Published Jun 07, 2014With the dance floor of Pat's Pub littered with red leather chairs and concrete pillars, Vancouver-based power trio Dead Soft bled '90s alternative. They all had the t-shirt/tank tops and jeans with long, messy hair look appropriate for the era and, from the opening riff of "Death March" (from their 2013 EP, Teen Fiction), they produced an impassioned grunge, indie rock and power-pop sound somewhere between early Weezer, Dinosaur Jr. and Foo Fighters.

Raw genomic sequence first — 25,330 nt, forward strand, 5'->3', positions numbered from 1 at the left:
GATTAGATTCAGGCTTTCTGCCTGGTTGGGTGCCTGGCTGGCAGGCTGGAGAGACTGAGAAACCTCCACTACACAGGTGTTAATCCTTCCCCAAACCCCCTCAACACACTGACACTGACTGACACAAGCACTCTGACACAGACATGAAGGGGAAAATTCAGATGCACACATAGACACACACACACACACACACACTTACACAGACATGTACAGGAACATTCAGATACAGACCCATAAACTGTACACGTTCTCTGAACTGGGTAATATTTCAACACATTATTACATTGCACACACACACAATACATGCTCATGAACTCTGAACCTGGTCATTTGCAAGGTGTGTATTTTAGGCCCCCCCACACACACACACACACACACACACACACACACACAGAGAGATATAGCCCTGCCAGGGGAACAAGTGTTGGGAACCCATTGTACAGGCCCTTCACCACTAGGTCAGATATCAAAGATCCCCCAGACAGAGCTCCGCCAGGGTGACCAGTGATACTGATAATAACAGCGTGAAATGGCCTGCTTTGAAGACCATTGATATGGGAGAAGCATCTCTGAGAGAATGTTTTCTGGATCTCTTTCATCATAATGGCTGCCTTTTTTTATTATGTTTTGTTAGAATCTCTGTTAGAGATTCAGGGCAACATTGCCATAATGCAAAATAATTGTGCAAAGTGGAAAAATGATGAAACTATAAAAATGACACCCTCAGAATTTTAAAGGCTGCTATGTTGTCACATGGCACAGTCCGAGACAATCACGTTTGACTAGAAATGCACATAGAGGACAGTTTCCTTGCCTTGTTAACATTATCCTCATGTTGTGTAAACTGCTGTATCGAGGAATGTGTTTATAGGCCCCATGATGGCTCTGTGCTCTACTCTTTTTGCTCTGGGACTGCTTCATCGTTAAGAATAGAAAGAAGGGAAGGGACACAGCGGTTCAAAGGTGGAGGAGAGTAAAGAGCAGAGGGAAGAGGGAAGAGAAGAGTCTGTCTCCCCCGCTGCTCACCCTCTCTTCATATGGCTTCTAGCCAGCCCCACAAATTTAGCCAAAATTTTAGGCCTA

Unfortunately, the vocal harmonies between guitarist Nathaniel Epp and bassist Keeley Rochon that would have hammered home their power-pop shine were non-existent, her mic barely audible and his sweet notes coming across underwhelming, but they had more going for them than against them. Epp emoted believable Pinkerton-esque angst when he screamed his vocals, Graeme McDonald pounded his kit like Bonham, breaking a drumstick in half at one point, and the gnarly bass and guitar riffs consistently hit the sweet spot. What started as a subtle crowding erupted into full cross-floor pogoing when they played their last song, "Never Forever", bringing their 20-minute long set to a close on a natural high.
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